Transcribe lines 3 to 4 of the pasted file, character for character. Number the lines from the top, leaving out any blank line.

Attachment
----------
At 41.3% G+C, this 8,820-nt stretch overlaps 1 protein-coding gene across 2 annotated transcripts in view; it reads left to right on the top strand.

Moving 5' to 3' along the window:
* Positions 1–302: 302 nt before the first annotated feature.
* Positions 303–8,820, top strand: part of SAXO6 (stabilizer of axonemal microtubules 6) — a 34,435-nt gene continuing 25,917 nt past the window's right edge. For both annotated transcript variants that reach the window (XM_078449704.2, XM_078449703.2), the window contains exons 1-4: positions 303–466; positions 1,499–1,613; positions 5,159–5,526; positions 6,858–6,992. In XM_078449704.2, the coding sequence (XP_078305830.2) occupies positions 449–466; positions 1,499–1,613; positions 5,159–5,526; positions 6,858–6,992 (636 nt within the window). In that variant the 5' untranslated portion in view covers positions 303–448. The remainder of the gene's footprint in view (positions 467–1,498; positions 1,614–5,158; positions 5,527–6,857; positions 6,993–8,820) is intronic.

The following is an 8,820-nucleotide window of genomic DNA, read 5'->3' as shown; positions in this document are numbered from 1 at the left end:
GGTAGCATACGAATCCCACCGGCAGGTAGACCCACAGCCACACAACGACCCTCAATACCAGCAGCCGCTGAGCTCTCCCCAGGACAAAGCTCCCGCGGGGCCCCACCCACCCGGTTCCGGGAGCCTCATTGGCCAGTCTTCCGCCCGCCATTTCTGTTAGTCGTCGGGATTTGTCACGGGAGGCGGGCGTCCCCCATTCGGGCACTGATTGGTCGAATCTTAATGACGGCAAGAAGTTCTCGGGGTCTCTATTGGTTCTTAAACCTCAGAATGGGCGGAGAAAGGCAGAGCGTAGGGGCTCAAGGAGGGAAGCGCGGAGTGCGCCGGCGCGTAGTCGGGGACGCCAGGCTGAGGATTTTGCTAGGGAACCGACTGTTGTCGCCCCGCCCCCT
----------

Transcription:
* Positions 1–302: 302 nt before the first annotated feature.
* Positions 303–8,820, top strand: part of SAXO6 (stabilizer of axonemal microtubules 6) — a 34,435-nt gene continuing 25,917 nt past the window's right edge. For both annotated transcript variants that reach the window (XM_078449704.2, XM_078449703.2), the window contains exons 1-4: positions 303–466; positions 1,499–1,613; positions 5,159–5,526; positions 6,858–6,992. In XM_078449704.2, the coding sequence (XP_078305830.2) occupies positions 449–466; positions 1,499–1,613; positions 5,159–5,526; positions 6,858–6,992 (636 nt within the window). In that variant the 5' untranslated portion in view covers positions 303–448. The remainder of the gene's footprint in view (positions 467–1,498; positions 1,614–5,158; positions 5,527–6,857; positions 6,993–8,820) is intronic.